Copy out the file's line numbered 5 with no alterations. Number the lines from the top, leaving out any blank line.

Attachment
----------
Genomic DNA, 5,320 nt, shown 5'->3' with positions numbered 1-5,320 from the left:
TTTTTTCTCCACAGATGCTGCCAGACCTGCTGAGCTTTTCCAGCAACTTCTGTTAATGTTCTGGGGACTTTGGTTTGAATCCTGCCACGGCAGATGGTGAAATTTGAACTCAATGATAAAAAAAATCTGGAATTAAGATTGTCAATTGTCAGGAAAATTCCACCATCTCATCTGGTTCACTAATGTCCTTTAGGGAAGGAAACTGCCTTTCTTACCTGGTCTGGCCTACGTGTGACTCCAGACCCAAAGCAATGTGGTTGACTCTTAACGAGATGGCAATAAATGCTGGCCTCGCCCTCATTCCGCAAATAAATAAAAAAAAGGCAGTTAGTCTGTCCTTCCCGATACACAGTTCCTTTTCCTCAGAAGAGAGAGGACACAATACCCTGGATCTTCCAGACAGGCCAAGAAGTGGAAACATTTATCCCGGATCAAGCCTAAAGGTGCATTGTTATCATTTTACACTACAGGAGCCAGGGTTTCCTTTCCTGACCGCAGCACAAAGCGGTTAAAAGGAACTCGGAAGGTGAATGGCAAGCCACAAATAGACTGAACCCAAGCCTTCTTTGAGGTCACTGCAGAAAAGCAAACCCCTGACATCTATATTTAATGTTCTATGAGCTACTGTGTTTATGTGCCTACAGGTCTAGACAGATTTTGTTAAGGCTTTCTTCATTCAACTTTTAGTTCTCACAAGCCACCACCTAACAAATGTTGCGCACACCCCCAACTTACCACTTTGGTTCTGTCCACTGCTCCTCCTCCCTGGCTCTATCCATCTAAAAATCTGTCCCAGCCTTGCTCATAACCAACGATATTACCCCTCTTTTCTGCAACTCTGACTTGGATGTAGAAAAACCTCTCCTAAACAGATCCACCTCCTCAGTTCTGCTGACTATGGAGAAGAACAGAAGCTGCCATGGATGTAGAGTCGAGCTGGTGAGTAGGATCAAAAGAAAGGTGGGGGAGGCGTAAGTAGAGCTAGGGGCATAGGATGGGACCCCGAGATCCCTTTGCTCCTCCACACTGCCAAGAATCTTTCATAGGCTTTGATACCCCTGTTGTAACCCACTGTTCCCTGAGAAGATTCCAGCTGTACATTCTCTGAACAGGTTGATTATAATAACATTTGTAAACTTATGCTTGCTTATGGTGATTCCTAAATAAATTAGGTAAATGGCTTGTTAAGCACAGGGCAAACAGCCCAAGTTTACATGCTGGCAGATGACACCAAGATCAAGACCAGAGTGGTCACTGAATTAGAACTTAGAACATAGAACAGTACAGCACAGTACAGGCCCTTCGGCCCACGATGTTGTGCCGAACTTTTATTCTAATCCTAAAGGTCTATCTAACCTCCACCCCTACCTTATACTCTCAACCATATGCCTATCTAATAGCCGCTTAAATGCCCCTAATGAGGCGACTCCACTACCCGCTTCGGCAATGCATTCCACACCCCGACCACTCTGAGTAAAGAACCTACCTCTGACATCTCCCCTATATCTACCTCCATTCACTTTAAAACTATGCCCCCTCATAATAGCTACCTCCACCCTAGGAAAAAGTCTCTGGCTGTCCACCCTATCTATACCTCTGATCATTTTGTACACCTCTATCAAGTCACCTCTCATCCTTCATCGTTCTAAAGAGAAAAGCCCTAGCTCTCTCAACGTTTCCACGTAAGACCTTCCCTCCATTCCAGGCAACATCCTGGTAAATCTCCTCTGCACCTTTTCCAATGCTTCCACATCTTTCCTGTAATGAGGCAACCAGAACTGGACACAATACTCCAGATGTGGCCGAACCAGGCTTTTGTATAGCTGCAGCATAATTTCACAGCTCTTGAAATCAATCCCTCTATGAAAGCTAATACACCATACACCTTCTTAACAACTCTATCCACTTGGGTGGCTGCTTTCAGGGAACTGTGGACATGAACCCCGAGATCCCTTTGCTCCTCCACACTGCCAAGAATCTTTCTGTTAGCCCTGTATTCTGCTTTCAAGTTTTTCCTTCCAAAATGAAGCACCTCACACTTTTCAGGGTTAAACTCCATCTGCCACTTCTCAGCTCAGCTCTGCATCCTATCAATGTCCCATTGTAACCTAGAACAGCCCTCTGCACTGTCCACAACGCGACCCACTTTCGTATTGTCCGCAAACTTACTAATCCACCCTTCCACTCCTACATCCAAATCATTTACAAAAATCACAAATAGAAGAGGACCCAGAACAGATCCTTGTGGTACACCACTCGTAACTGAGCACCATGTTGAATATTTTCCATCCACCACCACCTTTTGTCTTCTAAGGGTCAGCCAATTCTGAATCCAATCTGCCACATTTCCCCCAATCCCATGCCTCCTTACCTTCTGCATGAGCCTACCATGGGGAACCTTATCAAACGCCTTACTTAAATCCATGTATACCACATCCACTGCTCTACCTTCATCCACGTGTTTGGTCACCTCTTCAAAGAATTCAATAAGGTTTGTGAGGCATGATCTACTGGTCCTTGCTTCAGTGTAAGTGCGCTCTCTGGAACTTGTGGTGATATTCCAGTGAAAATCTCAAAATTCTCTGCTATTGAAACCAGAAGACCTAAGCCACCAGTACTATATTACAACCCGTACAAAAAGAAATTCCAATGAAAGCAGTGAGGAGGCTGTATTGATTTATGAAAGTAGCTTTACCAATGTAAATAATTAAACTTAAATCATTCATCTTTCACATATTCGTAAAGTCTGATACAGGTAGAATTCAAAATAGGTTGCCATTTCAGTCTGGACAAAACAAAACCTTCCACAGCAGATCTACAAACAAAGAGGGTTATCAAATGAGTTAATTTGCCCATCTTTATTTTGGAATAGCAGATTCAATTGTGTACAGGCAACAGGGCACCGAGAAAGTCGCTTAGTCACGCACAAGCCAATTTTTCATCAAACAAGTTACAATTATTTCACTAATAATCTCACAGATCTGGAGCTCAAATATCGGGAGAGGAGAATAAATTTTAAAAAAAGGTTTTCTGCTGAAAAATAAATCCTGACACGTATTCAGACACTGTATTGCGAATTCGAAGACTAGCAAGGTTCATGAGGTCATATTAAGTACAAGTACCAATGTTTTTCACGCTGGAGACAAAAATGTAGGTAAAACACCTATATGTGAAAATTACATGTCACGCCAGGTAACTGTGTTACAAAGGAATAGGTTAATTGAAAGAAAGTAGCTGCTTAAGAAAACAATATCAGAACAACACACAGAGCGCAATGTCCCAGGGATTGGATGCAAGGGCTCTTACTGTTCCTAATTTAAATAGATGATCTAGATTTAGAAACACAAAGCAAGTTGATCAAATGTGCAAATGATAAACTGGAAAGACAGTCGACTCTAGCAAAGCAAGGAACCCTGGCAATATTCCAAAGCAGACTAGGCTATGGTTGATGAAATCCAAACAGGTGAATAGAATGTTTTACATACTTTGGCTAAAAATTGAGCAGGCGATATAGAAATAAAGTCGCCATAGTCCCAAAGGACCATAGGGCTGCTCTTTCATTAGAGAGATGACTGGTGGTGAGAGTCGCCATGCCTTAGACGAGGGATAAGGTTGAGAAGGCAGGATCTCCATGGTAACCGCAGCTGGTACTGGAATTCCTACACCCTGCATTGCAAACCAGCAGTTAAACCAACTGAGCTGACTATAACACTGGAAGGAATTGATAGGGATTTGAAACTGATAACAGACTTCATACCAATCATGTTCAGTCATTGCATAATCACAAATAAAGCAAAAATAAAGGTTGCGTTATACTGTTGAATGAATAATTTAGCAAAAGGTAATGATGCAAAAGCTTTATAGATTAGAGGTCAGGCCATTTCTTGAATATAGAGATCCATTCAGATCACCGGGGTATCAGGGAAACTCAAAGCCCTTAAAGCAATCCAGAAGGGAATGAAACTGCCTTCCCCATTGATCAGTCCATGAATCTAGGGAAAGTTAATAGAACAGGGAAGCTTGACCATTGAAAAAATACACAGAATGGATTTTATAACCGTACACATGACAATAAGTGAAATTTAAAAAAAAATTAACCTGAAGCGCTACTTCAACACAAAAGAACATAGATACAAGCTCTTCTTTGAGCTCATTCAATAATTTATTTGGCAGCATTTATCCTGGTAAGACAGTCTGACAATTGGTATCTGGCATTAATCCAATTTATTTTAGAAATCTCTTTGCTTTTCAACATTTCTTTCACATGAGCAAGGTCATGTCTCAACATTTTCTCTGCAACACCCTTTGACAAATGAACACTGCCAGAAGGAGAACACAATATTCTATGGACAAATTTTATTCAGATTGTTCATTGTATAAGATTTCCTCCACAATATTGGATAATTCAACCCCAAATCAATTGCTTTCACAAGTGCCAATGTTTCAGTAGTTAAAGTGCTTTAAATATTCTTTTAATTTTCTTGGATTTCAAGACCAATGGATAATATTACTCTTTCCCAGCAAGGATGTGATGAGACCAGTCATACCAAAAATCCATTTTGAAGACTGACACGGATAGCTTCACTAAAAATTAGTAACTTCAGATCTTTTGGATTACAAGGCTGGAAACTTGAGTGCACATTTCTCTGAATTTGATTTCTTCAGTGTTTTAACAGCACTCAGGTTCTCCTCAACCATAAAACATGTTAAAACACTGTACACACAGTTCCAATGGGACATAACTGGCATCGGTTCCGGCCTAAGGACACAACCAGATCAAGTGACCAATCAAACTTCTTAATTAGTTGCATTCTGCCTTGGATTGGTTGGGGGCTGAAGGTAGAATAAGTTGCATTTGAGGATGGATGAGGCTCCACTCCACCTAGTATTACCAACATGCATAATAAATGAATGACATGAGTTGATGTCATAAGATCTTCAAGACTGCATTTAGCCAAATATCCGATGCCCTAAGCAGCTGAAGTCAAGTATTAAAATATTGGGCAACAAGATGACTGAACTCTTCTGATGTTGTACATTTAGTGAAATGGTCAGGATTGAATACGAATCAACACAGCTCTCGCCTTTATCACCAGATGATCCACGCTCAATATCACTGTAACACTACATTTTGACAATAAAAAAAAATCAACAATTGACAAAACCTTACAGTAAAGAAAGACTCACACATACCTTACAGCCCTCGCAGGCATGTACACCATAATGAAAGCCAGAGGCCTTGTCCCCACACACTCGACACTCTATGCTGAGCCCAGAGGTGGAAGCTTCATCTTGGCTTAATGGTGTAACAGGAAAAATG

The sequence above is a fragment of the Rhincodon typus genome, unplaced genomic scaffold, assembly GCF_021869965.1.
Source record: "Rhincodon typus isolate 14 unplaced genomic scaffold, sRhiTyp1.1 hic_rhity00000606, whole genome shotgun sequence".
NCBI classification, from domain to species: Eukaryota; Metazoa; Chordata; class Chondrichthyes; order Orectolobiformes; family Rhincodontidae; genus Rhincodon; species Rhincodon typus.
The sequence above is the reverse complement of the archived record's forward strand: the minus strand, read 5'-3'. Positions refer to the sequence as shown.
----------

NCBI classification, from domain to species: Eukaryota; Metazoa; Chordata; class Chondrichthyes; order Orectolobiformes; family Rhincodontidae; genus Rhincodon; species Rhincodon typus.